1. Jamison Crowder, Duke - 1,360 (2nd)
2. Tyler Boyd, Pitt - 1,174 (3rd)
3. Rashad Greene, FSU - 1,128 (5th)
4. Quinshad Davis, UNC - 730 (13th)
5. Willie Byrn, Virginia Tech - 660 (14th)
Of note: Louisville’s DeVante Parker would rank fourth on this list. He had 885 yards last season, good for seventh in the AAC. Crowder is in position to reach 1,000 receiving yards for the third straight season and is 1,153 yards shy of breaking former teammate Conner Vernon’s ACC record. The Hokies have three of the top seven returning receivers in terms of yards.
TACKLES PER GAME
1. David Helton, Duke - 9.5 (1st)
2. Jeremy Cash, Duke - 8.6 (3rd)
3. Denzel Perryman, Miami - 8.3 (5th)
4. Kelby Brown, Duke - 8.1 (7th)
5. Ryan Janvion, Wake Forest - 7.9 (8th)
1. Ant Harris, Virginia - 8 (1st)
2. Kendall Fuller, Virginia Tech - 6 (2nd)
3. Brandon Facyson, Virginia Tech - 5 (3rd)
Of note: Eleven ACC players had at least four interceptions last season, and a whopping nine of them return in 2014, including sophomores Facyson and Fuller at Virginia Tech. Add to that list two more returners from Louisville in Charles Gaines (5 picks) and Terell Floyd (4 picks), and the young QBs in the ACC in 2014 are going to have a lot to worry about.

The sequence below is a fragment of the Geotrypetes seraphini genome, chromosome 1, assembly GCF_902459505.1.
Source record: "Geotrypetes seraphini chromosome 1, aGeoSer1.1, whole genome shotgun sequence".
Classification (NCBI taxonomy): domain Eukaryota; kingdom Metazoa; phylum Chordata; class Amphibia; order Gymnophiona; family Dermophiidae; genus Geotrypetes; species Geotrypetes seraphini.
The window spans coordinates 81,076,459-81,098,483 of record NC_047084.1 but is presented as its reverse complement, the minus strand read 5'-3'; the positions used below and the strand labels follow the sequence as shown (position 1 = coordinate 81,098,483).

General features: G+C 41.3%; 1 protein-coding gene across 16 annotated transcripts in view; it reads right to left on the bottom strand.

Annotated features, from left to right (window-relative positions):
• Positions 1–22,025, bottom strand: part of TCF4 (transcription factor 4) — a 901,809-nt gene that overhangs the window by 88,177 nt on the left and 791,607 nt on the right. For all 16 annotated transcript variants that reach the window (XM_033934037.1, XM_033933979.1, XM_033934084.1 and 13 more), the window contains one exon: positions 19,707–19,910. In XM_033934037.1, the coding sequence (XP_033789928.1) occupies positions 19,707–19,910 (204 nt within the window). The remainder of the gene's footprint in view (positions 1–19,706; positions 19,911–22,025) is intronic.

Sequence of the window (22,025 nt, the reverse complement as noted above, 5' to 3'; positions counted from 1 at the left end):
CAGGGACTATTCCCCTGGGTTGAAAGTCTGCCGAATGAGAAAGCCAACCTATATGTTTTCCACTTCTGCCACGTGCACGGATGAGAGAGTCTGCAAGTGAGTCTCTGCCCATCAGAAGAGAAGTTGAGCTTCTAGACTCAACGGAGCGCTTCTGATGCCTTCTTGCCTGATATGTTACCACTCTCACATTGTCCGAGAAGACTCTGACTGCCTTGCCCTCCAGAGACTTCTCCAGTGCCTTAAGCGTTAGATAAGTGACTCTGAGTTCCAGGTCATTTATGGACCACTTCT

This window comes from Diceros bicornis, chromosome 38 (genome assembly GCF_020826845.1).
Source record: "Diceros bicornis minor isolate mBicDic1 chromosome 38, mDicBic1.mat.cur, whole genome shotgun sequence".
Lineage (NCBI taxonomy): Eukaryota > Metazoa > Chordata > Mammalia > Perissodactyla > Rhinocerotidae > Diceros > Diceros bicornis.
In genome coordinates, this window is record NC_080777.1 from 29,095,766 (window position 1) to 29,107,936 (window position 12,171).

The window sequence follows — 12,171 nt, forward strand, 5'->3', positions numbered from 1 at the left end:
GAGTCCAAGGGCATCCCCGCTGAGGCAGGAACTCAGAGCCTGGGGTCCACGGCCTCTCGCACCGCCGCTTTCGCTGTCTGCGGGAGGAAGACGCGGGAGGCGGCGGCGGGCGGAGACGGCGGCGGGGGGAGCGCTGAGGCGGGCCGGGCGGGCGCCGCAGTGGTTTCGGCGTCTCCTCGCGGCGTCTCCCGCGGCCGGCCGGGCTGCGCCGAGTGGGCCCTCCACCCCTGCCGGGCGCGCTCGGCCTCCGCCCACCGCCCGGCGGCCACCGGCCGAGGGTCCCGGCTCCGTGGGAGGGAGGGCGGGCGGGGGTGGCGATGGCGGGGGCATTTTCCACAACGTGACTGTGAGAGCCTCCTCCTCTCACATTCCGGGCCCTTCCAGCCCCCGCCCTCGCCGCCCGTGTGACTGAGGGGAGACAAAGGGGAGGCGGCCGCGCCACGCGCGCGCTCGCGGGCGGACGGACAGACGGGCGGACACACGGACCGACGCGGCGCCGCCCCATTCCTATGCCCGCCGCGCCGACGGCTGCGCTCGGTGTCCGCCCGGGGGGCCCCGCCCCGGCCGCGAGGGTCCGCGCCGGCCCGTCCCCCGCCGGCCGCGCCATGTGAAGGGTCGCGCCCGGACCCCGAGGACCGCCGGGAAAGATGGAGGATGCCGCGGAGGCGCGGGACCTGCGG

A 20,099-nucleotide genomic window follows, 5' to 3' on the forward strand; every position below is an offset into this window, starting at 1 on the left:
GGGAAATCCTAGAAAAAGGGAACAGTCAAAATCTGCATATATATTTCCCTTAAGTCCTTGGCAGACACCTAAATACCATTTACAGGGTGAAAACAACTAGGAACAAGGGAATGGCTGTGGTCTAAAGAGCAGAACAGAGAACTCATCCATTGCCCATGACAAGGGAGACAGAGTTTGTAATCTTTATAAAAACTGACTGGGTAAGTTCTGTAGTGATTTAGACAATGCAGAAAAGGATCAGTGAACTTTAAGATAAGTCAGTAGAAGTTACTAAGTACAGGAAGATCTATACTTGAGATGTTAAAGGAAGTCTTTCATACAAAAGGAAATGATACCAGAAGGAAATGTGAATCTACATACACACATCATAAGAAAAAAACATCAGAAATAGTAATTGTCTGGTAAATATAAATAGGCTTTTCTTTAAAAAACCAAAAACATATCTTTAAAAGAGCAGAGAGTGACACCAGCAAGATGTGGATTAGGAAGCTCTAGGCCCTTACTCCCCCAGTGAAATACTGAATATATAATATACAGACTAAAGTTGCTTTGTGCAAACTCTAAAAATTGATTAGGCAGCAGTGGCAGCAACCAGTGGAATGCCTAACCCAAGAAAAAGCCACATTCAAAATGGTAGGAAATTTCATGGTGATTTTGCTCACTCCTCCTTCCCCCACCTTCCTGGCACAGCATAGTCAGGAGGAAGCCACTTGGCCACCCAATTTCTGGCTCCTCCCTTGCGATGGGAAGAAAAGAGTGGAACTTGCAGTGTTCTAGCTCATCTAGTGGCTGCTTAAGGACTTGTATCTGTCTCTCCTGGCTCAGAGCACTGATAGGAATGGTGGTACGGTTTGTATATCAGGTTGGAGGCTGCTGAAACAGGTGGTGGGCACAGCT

1. Vic Beasley, Clemson - 13 (1st)
2. Eli Harold, Virginia - 8.5 (9th)
2. Norkeithus Otis, UNC - 8.5 (9th)
4. Luther Maddy, Virginia Tech - 6.5 (12th)
5. Adam Gostis, Georgia Tech - 5.5 (16th)
Of note: Louisville’s Lorenzo Mauldin (9.5 sacks) would be second on this list. And here’s a number that should have a lot of Clemson fans excited: Of the 32 players who finished with at least 10 tackles for loss last season, just 13 will be back in the ACC in 2014. Of those 13 returners, five play for the Tigers.
We wrote about the big-name receivers headed for the NFL draft, but the ACC also has three wideouts returning who accounted for 1,000 receiving yards in 2013, too.
But how about the tailbacks? How many 1,000-yard rushers from 2013 will be back again this season?
Believe it or not, the lone representative on that list is Virginia’s Kevin Parks, who racked up 1,031 yards on the ground for a team that didn’t win a single conference game.
The depth chart among returning running backs in the conference doesn’t get much better beyond Parks, either. Duke Johnson is probably the ACC’s best returning running back. He racked up 920 yards in eight games before getting hurt. Beyond that, only Louisville’s Dominique Brown, who played in the AAC last year, returns with at least 800 yards on the ground from 2013.
So, if there aren’t a ton of top tailbacks returning for 2014, which teams are poised for the most success on the ground this year?
I think the issue is, if we collectively agree that we're going to schedule up, we don't have to come up with a hard rule we have to go to nine games or everybody has to schedule one game against an SEC school. It's just a matter of getting everybody to agree to that.” -- FSU athletic director Stan Wilcox